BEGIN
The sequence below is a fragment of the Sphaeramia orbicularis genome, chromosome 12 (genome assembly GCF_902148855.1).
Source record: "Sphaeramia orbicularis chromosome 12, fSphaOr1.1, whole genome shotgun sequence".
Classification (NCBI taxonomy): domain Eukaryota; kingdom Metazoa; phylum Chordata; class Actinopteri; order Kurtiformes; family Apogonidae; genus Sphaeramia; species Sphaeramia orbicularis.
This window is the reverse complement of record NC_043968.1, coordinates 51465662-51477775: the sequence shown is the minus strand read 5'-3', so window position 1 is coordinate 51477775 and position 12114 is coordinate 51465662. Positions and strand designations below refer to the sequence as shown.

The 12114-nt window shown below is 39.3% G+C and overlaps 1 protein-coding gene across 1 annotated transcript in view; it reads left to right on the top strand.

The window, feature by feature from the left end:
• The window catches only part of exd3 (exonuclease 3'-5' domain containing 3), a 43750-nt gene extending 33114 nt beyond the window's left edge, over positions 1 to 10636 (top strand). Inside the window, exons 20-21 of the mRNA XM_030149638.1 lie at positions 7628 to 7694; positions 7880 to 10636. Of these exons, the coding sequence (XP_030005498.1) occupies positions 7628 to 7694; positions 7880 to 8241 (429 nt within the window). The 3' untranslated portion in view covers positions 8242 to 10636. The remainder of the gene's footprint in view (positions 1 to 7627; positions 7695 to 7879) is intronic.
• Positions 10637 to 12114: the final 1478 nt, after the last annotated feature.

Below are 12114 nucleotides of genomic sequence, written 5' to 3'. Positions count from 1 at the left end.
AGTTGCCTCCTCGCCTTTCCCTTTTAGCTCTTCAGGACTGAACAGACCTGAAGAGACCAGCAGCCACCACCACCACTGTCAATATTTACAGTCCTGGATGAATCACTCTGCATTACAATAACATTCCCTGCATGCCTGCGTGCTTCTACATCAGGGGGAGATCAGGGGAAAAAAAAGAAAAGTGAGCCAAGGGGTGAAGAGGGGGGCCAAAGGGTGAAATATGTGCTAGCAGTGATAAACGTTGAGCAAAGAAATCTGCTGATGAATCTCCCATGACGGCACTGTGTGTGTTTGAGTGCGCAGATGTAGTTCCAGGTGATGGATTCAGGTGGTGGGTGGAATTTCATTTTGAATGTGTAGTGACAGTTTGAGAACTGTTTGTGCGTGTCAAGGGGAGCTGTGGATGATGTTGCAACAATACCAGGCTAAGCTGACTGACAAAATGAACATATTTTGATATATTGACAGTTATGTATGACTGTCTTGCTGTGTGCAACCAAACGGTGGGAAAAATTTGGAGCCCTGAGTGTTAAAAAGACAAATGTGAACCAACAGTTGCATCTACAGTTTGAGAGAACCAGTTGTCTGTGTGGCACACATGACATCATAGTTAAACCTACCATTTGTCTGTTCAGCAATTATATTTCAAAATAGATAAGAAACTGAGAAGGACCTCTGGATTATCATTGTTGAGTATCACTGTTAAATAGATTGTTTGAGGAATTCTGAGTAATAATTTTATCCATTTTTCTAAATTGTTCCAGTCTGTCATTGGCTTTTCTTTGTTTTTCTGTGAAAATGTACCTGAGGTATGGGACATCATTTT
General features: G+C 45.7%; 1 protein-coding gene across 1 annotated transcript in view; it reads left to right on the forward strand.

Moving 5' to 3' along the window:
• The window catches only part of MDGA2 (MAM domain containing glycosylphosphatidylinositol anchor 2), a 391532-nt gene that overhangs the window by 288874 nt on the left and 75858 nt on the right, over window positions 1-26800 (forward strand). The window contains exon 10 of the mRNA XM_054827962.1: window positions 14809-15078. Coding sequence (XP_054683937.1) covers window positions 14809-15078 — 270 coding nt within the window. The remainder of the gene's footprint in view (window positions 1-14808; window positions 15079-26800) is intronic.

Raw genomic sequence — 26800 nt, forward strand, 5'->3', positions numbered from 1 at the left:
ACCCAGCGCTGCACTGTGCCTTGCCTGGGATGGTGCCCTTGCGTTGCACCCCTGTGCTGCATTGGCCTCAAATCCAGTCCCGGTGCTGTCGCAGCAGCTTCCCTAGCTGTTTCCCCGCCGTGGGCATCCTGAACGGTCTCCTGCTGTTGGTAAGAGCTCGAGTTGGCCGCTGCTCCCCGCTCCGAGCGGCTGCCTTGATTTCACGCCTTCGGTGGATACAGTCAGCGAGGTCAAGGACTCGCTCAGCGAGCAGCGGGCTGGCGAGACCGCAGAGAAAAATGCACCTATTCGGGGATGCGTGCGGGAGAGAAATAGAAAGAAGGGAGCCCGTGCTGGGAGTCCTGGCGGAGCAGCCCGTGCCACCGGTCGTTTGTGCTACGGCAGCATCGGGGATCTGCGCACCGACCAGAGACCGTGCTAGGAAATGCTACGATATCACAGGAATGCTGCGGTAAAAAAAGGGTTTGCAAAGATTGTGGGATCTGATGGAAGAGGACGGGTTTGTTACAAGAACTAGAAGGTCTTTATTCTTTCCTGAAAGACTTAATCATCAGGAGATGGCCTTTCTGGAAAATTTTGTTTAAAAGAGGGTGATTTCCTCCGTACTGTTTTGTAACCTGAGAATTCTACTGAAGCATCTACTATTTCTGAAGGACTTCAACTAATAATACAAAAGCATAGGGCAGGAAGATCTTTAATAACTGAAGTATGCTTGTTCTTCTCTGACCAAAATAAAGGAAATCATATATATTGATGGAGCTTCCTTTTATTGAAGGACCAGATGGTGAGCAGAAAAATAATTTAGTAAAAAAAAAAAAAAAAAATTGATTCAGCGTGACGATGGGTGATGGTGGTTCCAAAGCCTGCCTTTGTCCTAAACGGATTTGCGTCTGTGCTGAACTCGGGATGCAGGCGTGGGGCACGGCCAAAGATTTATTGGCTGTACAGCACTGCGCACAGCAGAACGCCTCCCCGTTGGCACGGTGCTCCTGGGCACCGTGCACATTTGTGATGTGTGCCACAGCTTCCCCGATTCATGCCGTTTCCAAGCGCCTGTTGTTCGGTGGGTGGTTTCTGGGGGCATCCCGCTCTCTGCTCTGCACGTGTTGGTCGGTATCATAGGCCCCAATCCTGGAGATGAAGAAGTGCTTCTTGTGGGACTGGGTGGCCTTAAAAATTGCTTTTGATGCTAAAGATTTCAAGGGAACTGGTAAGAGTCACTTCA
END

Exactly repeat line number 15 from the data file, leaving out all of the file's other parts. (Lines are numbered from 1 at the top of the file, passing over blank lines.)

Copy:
ACCCAGCGCTGCACTGTGCCTTGCCTGGGATGGTGCCCTTGCGTTGCACCCCTGTGCTGCATTGGCCTCAAATCCAGTCCCGGTGCTGTCGCAGCAGCTTCCCTAGCTGTTTCCCCGCCGTGGGCATCCTGAACGGTCTCCTGCTGTTGGTAAGAGCTCGAGTTGGCCGCTGCTCCCCGCTCCGAGCGGCTGCCTTGATTTCACGCCTTCGGTGGATACAGTCAGCGAGGTCAAGGACTCGCTCAGCGAGCAGCGGGCTGGCGAGACCGCAGAGAAAAATGCACCTATTCGGGGATGCGTGCGGGAGAGAAATAGAAAGAAGGGAGCCCGTGCTGGGAGTCCTGGCGGAGCAGCCCGTGCCACCGGTCGTTTGTGCTACGGCAGCATCGGGGATCTGCGCACCGACCAGAGACCGTGCTAGGAAATGCTACGATATCACAGGAATGCTGCGGTAAAAAAAGGGTTTGCAAAGATTGTGGGATCTGATGGAAGAGGACGGGTTTGTTACAAGAACTAGAAGGTCTTTATTCTTTCCTGAAAGACTTAATCATCAGGAGATGGCCTTTCTGGAAAATTTTGTTTAAAAGAGGGTGATTTCCTCCGTACTGTTTTGTAACCTGAGAATTCTACTGAAGCATCTACTATTTCTGAAGGACTTCAACTAATAATACAAAAGCATAGGGCAGGAAGATCTTTAATAACTGAAGTATGCTTGTTCTTCTCTGACCAAAATAAAGGAAATCATATATATTGATGGAGCTTCCTTTTATTGAAGGACCAGATGGTGAGCAGAAAAATAATTTAGTAAAAAAAAAAAAAAAAAATTGATTCAGCGTGACGATGGGTGATGGTGGTTCCAAAGCCTGCCTTTGTCCTAAACGGATTTGCGTCTGTGCTGAACTCGGGATGCAGGCGTGGGGCACGGCCAAAGATTTATTGGCTGTACAGCACTGCGCACAGCAGAACGCCTCCCCGTTGGCACGGTGCTCCTGGGCACCGTGCACATTTGTGATGTGTGCCACAGCTTCCCCGATTCATGCCGTTTCCAAGCGCCTGTTGTTCGGTGGGTGGTTTCTGGGGGCATCCCGCTCTCTGCTCTGCACGTGTTGGTCGGTATCATAGGCCCCAATCCTGGAGATGAAGAAGTGCTTCTTGTGGGACTGGGTGGCCTTAAAAATTGCTTTTGATGCTAAAGATTTCAAGGGAACTGGTAAGAGTCACTTCA